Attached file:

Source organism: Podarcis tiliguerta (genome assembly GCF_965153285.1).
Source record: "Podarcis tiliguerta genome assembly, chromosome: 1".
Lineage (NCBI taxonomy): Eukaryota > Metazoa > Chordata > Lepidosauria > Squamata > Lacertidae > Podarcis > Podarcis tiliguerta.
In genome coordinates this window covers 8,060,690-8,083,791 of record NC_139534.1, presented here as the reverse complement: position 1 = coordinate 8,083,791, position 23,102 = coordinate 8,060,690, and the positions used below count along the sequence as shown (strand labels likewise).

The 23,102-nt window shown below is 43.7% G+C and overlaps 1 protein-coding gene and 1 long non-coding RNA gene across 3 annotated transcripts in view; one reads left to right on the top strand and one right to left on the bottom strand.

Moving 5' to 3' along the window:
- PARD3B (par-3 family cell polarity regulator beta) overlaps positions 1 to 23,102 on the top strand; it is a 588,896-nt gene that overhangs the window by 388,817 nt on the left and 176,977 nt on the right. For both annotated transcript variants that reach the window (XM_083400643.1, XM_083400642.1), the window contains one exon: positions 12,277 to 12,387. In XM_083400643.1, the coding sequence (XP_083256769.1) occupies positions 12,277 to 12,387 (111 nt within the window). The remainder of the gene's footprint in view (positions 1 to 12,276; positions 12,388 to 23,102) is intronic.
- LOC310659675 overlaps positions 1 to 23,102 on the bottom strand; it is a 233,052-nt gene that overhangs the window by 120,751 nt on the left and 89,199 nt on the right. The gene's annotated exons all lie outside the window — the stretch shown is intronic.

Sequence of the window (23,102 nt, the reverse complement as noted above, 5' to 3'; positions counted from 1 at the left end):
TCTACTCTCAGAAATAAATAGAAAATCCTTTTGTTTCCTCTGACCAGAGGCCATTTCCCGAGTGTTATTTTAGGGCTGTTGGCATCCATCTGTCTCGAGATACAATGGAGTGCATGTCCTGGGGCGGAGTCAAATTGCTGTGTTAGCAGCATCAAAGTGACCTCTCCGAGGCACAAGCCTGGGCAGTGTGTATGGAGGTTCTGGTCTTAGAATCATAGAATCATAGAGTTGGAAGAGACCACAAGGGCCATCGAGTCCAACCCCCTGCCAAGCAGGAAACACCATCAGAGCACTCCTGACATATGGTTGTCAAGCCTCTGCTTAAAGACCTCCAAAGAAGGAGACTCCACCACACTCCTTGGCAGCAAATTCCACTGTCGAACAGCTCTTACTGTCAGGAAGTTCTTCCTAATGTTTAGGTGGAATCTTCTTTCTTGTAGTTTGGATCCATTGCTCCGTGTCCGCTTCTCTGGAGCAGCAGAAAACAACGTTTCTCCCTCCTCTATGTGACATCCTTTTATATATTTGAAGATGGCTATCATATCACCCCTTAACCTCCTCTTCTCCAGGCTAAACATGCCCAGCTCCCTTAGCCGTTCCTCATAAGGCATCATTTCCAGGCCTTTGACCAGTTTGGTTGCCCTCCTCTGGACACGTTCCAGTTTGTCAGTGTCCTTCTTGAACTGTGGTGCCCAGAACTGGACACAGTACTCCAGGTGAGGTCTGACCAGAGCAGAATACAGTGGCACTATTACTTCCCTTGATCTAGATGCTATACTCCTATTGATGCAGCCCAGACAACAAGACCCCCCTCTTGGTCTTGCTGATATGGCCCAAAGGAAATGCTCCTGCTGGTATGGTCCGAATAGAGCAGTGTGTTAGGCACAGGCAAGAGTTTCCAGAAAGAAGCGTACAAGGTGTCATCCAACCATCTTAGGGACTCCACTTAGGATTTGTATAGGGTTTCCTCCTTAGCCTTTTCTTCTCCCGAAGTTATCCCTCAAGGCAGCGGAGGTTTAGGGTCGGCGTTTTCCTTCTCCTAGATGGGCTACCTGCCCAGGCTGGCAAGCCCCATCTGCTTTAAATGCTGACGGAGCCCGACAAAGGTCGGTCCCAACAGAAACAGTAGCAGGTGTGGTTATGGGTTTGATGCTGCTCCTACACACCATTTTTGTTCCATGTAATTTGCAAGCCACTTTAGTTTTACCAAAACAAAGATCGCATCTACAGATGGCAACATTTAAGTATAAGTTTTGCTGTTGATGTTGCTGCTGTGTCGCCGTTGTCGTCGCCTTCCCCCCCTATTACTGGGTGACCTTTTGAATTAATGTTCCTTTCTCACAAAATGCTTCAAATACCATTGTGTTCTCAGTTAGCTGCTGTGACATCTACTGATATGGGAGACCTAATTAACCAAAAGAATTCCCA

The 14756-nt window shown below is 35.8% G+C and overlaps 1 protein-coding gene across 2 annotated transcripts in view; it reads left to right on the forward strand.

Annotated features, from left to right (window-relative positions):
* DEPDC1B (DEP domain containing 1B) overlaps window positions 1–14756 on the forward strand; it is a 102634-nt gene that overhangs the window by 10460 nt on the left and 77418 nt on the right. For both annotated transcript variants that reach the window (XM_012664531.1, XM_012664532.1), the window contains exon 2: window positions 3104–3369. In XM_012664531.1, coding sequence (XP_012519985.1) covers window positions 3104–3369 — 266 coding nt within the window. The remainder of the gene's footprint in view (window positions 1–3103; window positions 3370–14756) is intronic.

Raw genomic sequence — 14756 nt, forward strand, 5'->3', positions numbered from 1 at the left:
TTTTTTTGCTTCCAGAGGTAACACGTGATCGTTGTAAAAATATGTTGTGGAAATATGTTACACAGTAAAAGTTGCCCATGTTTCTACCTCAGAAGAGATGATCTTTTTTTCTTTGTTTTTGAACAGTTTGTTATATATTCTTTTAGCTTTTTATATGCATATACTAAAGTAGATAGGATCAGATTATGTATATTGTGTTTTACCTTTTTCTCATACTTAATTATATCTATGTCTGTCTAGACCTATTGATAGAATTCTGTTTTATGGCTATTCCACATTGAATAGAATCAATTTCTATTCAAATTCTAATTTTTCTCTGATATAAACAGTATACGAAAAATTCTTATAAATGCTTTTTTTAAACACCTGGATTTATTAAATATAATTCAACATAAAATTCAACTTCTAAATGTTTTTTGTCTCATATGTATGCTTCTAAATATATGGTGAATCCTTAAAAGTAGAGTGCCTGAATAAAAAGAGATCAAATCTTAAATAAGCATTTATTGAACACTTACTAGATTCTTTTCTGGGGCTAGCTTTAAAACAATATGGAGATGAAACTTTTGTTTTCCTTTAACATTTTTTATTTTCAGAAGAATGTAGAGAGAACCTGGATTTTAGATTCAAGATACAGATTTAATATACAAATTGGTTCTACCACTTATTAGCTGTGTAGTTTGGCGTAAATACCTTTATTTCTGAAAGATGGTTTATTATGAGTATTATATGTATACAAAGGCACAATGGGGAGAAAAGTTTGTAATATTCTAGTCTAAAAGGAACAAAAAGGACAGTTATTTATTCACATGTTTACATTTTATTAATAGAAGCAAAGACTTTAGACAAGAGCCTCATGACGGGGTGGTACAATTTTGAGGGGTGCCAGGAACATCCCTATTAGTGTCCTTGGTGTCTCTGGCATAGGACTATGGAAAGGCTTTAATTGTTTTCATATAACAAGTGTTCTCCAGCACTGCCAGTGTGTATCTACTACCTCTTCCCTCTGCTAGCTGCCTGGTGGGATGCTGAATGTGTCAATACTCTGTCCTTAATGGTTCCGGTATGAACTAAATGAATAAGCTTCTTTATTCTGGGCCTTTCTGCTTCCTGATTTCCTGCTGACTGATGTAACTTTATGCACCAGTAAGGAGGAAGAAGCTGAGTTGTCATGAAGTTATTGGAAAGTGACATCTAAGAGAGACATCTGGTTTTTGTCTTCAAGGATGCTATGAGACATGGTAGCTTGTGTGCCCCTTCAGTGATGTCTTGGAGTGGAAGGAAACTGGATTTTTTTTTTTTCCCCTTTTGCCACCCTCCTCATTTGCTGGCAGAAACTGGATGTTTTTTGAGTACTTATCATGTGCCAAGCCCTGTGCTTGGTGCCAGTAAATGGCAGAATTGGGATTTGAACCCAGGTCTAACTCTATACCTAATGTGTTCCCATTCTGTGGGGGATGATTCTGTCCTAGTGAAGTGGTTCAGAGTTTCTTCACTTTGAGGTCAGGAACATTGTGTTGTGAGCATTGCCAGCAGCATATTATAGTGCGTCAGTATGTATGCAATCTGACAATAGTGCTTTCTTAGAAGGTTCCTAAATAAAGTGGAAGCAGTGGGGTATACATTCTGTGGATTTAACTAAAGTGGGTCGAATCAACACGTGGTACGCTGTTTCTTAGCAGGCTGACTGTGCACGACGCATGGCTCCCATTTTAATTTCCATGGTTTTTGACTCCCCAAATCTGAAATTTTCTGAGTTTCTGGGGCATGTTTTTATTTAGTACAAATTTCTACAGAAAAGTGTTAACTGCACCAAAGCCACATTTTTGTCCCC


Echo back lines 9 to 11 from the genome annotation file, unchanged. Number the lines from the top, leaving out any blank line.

Sequence of the window (23,102 nt, the reverse complement as noted above, 5' to 3'; positions counted from 1 at the left end):
TCTACTCTCAGAAATAAATAGAAAATCCTTTTGTTTCCTCTGACCAGAGGCCATTTCCCGAGTGTTATTTTAGGGCTGTTGGCATCCATCTGTCTCGAGATACAATGGAGTGCATGTCCTGGGGCGGAGTCAAATTGCTGTGTTAGCAGCATCAAAGTGACCTCTCCGAGGCACAAGCCTGGGCAGTGTGTATGGAGGTTCTGGTCTTAGAATCATAGAATCATAGAGTTGGAAGAGACCACAAGGGCCATCGAGTCCAACCCCCTGCCAAGCAGGAAACACCATCAGAGCACTCCTGACATATGGTTGTCAAGCCTCTGCTTAAAGACCTCCAAAGAAGGAGACTCCACCACACTCCTTGGCAGCAAATTCCACTGTCGAACAGCTCTTACTGTCAGGAAGTTCTTCCTAATGTTTAGGTGGAATCTTCTTTCTTGTAGTTTGGATCCATTGCTCCGTGTCCGCTTCTCTGGAGCAGCAGAAAACAACGTTTCTCCCTCCTCTATGTGACATCCTTTTATATATTTGAAGATGGCTATCATATCACCCCTTAACCTCCTCTTCTCCAGGCTAAACATGCCCAGCTCCCTTAGCCGTTCCTCATAAGGCATCATTTCCAGGCCTTTGACCAGTTTGGTTGCCCTCCTCTGGACACGTTCCAGTTTGTCAGTGTCCTTCTTGAACTGTGGTGCCCAGAACTGGACACAGTACTCCAGGTGAGGTCTGACCAGAGCAGAATACAGTGGCACTATTACTTCCCTTGATCTAGATGCTATACTCCTATTGATGCAGCCCAGACAACAAGACCCCCCTCTTGGTCTTGCTGATATGGCCCAAAGGAAATGCTCCTGCTGGTATGGTCCGAATAGAGCAGTGTGTTAGGCACAGGCAAGAGTTTCCAGAAAGAAGCGTACAAGGTGTCATCCAACCATCTTAGGGACTCCACTTAGGATTTGTATAGGGTTTCCTCCTTAGCCTTTTCTTCTCCCGAAGTTATCCCTCAAGGCAGCGGAGGTTTAGGGTCGGCGTTTTCCTTCTCCTAGATGGGCTACCTGCCCAGGCTGGCAAGCCCCATCTGCTTTAAATGCTGACGGAGCCCGACAAAGGTCGGTCCCAACAGAAACAGTAGCAGGTGTGGTTATGGGTTTGATGCTGCTCCTACACACCATTTTTGTTCCATGTAATTTGCAAGCCACTTTAGTTTTACCAAAACAAAGATCGCATCTACAGATGGCAACATTTAAGTATAAGTTTTGCTGTTGATGTTGCTGCTGTGTCGCCGTTGTCGTCGCCTTCCCCCCCTATTACTGGGTGACCTTTTGAATTAATGTTCCTTTCTCACAAAATGCTTCAAATACCATTGTGTTCTCAGTTAGCTGCTGTGACATCTACTGATATGGGAGACCTAATTAACCAAAAGAATTCCCA

The 14756-nt window shown below is 35.8% G+C and overlaps 1 protein-coding gene across 2 annotated transcripts in view; it reads left to right on the forward strand.